P. You have been doing a lot lately for the prison community. Could you through some light on your current social projects? How is it benefiting the prisoners and the prison administration at large?

FB: This is why I write to help expose problems in criminal justice systems worldwide. I also work with politicians to improve and change laws, such as reforming the problem of mistaken eyewitness identification caused by faulty procedures, in addition to helping to end the American state of Connecticut’s death penalty. This is why I have guest spoken at over 200 notable places in America, including throughout countries like Germany, Italy and Japan with set lectures in France this February and hopefully England if sponsorship materializes. My lectures benefit many communities, including the incarcerated, because I tailor my talks to address specific problems and concerns for places that invite me to speak based on my research and hard-won insight from my ordeal.

P. What are your future plans?

FB: My future plans are social projects that involve publishing a book about my wrongful incarceration and post-incarceration work along with a play and movie being planned about my ordeal. Of course, I look forward to lecturing at many more places to continue helping people learn about the wrongful conviction problem, at risk youth, and generally motivational speaking to encourage people to overcome adversity.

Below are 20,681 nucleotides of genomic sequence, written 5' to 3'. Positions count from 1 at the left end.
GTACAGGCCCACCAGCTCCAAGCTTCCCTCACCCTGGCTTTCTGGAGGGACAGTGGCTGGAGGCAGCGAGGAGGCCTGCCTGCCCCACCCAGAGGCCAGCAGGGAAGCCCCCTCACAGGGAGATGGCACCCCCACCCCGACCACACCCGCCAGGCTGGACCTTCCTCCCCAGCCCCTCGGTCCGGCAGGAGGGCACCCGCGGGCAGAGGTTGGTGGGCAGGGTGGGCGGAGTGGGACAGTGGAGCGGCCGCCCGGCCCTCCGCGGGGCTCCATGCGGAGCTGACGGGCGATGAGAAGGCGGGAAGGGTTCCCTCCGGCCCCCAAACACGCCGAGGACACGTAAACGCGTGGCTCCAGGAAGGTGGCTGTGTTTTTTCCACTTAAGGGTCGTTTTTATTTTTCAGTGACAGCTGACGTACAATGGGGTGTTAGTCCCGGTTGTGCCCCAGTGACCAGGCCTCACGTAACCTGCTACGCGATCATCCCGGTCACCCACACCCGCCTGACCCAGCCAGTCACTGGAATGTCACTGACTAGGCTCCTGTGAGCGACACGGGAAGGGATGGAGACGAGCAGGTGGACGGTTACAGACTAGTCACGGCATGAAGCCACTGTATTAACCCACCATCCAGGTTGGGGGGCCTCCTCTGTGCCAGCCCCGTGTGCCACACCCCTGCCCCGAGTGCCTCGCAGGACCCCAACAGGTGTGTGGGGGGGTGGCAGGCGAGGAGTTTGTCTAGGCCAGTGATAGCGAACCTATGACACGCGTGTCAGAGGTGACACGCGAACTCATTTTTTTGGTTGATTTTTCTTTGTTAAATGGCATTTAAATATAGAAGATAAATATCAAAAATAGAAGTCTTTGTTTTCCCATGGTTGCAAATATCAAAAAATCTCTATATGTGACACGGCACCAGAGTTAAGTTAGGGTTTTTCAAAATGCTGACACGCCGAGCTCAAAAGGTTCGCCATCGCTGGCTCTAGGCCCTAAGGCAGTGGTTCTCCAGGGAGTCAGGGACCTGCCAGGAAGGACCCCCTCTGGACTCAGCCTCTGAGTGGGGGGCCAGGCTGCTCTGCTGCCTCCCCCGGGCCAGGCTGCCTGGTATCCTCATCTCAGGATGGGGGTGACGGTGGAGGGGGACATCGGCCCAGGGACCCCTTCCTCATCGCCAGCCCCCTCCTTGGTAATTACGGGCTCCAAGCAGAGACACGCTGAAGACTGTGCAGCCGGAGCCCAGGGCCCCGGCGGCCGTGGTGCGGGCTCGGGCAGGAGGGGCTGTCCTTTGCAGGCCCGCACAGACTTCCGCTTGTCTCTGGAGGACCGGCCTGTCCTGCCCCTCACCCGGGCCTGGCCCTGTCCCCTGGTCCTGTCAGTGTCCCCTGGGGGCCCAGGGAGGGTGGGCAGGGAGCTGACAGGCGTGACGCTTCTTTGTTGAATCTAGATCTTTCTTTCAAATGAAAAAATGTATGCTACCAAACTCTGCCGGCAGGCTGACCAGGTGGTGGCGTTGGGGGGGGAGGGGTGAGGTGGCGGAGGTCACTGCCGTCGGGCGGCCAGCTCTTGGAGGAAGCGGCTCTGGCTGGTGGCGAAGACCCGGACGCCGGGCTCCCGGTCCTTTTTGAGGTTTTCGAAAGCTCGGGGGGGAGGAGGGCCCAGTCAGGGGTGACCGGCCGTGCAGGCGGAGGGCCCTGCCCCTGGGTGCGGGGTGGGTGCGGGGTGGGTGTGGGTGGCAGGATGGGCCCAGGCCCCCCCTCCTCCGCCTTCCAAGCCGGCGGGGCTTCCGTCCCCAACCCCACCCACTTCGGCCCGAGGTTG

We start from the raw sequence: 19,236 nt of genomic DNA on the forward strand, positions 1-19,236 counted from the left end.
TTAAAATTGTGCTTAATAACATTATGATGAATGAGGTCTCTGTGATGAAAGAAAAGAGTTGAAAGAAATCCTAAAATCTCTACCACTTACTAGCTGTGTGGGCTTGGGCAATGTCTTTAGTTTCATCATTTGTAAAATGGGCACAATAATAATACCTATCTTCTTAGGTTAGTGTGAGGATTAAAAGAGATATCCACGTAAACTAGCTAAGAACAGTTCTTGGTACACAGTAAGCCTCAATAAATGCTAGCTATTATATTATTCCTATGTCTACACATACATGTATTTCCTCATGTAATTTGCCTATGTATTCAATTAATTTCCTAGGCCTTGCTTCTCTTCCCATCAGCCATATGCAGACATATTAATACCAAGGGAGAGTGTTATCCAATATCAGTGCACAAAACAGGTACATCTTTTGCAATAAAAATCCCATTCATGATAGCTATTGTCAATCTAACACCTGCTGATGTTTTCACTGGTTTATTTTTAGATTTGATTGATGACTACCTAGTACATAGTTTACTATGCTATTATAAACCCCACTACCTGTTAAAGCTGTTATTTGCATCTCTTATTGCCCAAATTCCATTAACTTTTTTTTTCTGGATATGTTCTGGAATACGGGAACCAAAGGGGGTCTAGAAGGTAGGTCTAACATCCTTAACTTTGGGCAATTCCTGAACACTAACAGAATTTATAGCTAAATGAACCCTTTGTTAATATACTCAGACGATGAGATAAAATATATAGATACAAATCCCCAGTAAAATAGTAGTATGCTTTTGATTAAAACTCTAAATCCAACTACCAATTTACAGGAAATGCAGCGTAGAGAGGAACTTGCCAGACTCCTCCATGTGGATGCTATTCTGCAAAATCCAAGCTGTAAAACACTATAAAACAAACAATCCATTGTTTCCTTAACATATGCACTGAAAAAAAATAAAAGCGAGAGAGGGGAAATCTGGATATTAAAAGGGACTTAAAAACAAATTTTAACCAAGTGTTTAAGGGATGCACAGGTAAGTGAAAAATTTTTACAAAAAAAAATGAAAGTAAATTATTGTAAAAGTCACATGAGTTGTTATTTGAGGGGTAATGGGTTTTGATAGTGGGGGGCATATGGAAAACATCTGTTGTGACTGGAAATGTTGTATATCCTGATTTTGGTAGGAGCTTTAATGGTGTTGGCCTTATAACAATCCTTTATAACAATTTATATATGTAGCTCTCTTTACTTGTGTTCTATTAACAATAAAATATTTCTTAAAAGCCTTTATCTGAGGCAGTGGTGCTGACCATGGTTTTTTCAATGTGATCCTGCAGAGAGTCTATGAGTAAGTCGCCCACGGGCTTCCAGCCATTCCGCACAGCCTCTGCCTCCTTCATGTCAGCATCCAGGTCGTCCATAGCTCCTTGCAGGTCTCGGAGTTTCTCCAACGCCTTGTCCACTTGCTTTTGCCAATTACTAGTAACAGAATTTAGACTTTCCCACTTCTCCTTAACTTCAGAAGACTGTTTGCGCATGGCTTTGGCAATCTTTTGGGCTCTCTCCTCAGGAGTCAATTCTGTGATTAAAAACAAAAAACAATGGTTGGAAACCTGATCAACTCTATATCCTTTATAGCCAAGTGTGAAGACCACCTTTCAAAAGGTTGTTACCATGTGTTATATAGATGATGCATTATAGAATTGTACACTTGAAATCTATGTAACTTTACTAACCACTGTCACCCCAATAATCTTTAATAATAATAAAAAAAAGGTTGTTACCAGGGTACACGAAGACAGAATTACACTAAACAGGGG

PAnything you would like to share with us before signing off?

FB: I am grateful for this opportunity to connect with the Alexis Society and Preshti. Your society’s work inspires me. Also, I would like share my story in India.  My very best to everyone and please keep being rays of light as Preshti suggests until and after our paths cross to help humanity.

Fernando Bermudez is married with three children and lives with his family in Connecticut. He holds a bachelor’s degree in behavioural sciences (Summa cum laude) and is currently considering law school.  Mr Bermudez engages in public speaking , having spoken at over 200 universities, including Cornell and Yale universities. He can be contacted here.

– As told to Nitika Nagar

(Nitika is the Project Director of Preshti, an initiative by the Alexis Society which aims at restoring Prison Rights and Reforming Prison Administration in India. She can be contacted at